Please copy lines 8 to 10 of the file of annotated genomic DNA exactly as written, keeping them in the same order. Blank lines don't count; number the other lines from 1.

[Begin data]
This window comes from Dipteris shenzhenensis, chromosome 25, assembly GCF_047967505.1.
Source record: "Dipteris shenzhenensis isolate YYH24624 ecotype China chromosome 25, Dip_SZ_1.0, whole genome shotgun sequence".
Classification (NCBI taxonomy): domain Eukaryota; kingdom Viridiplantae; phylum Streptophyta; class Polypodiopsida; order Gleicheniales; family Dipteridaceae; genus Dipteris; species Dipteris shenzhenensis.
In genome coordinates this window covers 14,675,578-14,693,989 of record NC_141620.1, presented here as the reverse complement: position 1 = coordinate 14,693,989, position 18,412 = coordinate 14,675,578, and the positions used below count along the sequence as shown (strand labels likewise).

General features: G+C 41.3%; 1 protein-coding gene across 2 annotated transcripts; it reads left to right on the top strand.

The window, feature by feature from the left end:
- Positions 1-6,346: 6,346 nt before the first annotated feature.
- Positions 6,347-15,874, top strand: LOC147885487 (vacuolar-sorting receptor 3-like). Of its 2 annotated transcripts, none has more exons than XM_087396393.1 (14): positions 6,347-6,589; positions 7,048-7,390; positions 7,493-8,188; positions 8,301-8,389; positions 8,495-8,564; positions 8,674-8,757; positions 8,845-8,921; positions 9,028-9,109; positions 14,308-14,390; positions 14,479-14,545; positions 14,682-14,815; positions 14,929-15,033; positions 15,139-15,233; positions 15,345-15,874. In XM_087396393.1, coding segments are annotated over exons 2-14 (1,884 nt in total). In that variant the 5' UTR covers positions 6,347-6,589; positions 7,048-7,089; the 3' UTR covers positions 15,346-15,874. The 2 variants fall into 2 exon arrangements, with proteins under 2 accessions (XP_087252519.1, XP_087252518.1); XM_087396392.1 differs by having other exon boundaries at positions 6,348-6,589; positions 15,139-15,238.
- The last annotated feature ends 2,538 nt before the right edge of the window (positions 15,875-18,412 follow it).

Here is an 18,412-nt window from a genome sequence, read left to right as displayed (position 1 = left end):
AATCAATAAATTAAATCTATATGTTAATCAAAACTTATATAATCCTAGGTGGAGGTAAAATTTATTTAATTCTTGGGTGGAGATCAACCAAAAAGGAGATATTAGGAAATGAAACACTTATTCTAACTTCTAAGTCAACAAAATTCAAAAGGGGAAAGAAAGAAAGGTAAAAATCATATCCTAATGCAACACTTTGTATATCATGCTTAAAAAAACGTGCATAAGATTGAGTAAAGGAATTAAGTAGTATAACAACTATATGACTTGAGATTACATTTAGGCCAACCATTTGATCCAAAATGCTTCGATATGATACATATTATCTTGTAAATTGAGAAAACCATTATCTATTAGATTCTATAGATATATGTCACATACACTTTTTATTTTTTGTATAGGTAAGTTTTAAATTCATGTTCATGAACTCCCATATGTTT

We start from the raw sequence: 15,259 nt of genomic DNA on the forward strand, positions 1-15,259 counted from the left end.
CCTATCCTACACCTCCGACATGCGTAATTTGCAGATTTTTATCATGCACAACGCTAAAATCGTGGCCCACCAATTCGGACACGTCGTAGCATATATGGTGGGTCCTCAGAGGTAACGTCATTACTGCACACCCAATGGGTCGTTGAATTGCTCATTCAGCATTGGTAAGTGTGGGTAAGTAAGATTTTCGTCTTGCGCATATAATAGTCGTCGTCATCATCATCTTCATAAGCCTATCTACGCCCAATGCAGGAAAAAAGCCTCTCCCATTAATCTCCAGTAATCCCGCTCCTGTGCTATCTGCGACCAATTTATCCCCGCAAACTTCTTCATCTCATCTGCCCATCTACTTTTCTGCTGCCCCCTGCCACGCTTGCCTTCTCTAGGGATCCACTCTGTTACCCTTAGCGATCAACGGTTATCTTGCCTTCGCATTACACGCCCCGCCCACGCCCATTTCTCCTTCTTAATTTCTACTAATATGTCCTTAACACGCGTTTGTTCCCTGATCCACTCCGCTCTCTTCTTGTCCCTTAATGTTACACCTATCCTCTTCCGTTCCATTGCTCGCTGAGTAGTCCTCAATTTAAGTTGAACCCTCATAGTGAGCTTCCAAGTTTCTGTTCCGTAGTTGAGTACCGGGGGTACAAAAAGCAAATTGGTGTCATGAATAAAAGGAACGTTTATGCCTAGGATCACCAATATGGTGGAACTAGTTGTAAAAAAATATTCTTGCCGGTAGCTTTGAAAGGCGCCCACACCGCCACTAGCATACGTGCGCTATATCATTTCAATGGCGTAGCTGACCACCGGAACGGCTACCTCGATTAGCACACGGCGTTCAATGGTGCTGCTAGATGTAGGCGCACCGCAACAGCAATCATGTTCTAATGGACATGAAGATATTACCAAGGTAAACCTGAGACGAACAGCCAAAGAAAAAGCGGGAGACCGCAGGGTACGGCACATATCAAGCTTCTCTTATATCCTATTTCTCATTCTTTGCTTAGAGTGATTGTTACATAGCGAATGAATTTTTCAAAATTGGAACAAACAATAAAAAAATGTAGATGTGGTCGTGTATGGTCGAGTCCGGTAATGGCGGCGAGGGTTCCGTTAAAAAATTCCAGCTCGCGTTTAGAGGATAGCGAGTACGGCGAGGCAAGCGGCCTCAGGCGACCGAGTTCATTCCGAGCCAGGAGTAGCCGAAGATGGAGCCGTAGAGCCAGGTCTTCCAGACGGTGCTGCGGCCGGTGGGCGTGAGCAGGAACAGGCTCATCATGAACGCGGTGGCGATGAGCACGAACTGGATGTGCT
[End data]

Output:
- Positions 6,347-15,874, top strand: LOC147885487 (vacuolar-sorting receptor 3-like). Of its 2 annotated transcripts, none has more exons than XM_087396393.1 (14): positions 6,347-6,589; positions 7,048-7,390; positions 7,493-8,188; positions 8,301-8,389; positions 8,495-8,564; positions 8,674-8,757; positions 8,845-8,921; positions 9,028-9,109; positions 14,308-14,390; positions 14,479-14,545; positions 14,682-14,815; positions 14,929-15,033; positions 15,139-15,233; positions 15,345-15,874. In XM_087396393.1, coding segments are annotated over exons 2-14 (1,884 nt in total). In that variant the 5' UTR covers positions 6,347-6,589; positions 7,048-7,089; the 3' UTR covers positions 15,346-15,874. The 2 variants fall into 2 exon arrangements, with proteins under 2 accessions (XP_087252519.1, XP_087252518.1); XM_087396392.1 differs by having other exon boundaries at positions 6,348-6,589; positions 15,139-15,238.
- The last annotated feature ends 2,538 nt before the right edge of the window (positions 15,875-18,412 follow it).

Here is an 18,412-nt window from a genome sequence, read left to right as displayed (position 1 = left end):